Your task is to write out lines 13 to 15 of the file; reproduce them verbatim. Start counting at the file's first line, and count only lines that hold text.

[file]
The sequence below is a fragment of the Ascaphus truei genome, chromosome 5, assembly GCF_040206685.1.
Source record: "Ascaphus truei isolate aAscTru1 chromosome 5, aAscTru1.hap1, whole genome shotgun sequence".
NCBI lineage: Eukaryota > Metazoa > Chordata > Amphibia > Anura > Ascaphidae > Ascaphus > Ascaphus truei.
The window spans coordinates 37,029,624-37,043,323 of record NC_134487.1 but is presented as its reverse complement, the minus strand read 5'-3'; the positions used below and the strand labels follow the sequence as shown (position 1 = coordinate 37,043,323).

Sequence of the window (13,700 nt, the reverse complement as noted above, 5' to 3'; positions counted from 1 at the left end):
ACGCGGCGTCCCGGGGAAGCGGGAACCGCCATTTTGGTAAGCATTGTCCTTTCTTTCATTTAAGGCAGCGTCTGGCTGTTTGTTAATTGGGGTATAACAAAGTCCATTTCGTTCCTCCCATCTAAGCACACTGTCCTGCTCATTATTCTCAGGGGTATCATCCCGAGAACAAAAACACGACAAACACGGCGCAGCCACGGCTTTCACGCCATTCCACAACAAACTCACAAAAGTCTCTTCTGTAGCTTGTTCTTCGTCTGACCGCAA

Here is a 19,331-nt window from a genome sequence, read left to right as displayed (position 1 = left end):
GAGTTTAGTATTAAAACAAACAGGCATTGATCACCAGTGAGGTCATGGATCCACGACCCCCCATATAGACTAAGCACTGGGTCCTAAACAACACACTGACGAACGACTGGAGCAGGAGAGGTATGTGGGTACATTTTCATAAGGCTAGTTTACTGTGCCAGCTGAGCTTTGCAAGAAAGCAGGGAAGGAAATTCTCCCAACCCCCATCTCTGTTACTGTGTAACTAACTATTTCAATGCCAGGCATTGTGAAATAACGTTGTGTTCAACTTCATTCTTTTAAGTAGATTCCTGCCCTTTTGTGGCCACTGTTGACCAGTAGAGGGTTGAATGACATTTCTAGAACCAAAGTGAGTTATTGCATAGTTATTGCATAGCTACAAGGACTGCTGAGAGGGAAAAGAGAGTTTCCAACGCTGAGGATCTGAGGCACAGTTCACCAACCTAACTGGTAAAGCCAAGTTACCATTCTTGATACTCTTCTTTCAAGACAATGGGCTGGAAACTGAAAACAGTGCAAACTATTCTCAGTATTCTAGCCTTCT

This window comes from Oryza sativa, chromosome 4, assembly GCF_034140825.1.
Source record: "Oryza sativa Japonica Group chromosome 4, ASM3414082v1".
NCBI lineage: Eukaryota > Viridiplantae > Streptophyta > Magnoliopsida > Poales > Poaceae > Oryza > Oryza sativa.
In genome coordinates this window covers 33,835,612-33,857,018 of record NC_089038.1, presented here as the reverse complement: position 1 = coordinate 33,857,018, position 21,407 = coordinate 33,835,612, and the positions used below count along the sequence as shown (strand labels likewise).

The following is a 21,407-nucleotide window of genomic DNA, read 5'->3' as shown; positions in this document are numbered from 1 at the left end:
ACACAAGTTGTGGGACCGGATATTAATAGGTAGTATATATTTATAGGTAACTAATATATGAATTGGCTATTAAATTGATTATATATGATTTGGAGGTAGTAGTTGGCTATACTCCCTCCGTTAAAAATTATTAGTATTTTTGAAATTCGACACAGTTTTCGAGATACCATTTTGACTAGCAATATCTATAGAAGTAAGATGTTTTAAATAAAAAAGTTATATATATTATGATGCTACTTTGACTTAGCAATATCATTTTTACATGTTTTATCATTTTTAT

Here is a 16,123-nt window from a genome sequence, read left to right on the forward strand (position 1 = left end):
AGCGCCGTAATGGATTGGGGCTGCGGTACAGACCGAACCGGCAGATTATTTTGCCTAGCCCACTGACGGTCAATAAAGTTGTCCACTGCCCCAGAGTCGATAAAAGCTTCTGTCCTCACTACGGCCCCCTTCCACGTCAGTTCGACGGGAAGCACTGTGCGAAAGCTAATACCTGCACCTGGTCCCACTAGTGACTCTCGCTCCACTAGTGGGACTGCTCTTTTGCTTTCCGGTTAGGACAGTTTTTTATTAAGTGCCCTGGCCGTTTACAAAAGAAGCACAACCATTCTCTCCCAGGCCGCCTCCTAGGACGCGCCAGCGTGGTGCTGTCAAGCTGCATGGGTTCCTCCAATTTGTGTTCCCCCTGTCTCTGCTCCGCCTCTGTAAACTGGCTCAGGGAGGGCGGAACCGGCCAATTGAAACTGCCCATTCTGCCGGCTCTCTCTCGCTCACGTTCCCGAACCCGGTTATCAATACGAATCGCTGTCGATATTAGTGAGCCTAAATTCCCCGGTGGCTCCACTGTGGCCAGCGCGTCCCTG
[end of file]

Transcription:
The following is a 21,407-nucleotide window of genomic DNA, read 5'->3' as shown; positions in this document are numbered from 1 at the left end:
ACACAAGTTGTGGGACCGGATATTAATAGGTAGTATATATTTATAGGTAACTAATATATGAATTGGCTATTAAATTGATTATATATGATTTGGAGGTAGTAGTTGGCTATACTCCCTCCGTTAAAAATTATTAGTATTTTTGAAATTCGACACAGTTTTCGAGATACCATTTTGACTAGCAATATCTATAGAAGTAAGATGTTTTAAATAAAAAAGTTATATATATTATGATGCTACTTTGACTTAGCAATATCATTTTTACATGTTTTATCATTTTTAT

Here is a 16,123-nt window from a genome sequence, read left to right on the forward strand (position 1 = left end):